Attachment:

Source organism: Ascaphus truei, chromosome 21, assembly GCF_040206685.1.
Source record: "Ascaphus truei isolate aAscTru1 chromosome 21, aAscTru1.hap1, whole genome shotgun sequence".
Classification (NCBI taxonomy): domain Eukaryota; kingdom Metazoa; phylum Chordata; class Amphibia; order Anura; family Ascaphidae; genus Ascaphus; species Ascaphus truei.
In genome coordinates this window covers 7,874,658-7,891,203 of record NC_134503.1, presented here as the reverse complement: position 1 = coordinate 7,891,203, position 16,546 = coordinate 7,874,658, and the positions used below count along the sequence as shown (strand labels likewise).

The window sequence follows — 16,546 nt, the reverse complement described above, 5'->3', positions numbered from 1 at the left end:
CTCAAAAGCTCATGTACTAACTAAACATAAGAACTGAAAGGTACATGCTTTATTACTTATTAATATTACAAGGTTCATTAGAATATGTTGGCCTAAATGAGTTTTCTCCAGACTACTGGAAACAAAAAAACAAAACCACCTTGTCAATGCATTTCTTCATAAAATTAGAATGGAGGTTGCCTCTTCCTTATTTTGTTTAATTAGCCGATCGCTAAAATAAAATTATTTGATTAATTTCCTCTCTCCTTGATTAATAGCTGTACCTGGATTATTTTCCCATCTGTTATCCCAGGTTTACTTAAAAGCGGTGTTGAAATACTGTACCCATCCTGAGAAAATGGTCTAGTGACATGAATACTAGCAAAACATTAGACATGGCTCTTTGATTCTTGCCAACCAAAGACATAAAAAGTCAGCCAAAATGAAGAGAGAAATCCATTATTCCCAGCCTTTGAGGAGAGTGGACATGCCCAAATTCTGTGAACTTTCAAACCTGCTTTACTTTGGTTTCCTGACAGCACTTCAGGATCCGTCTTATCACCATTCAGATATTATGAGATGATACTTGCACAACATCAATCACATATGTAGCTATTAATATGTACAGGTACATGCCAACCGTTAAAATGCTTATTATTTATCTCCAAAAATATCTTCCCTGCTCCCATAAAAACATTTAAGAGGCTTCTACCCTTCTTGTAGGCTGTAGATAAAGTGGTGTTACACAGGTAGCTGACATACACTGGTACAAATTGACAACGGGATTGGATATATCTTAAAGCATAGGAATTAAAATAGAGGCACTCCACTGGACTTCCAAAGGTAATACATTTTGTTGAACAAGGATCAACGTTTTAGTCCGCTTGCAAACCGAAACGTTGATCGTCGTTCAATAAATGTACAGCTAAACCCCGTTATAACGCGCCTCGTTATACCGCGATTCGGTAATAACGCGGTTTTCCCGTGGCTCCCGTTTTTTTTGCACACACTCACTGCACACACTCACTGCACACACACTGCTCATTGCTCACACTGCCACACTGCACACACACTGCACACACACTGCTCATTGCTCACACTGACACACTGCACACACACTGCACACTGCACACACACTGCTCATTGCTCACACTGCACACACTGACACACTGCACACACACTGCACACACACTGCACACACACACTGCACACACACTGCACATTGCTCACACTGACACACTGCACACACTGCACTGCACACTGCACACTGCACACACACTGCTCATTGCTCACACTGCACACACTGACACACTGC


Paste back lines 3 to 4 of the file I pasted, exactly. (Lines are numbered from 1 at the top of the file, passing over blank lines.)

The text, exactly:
Classification (NCBI taxonomy): domain Eukaryota; kingdom Metazoa; phylum Chordata; class Amphibia; order Anura; family Ascaphidae; genus Ascaphus; species Ascaphus truei.
In genome coordinates this window covers 7,874,658-7,891,203 of record NC_134503.1, presented here as the reverse complement: position 1 = coordinate 7,891,203, position 16,546 = coordinate 7,874,658, and the positions used below count along the sequence as shown (strand labels likewise).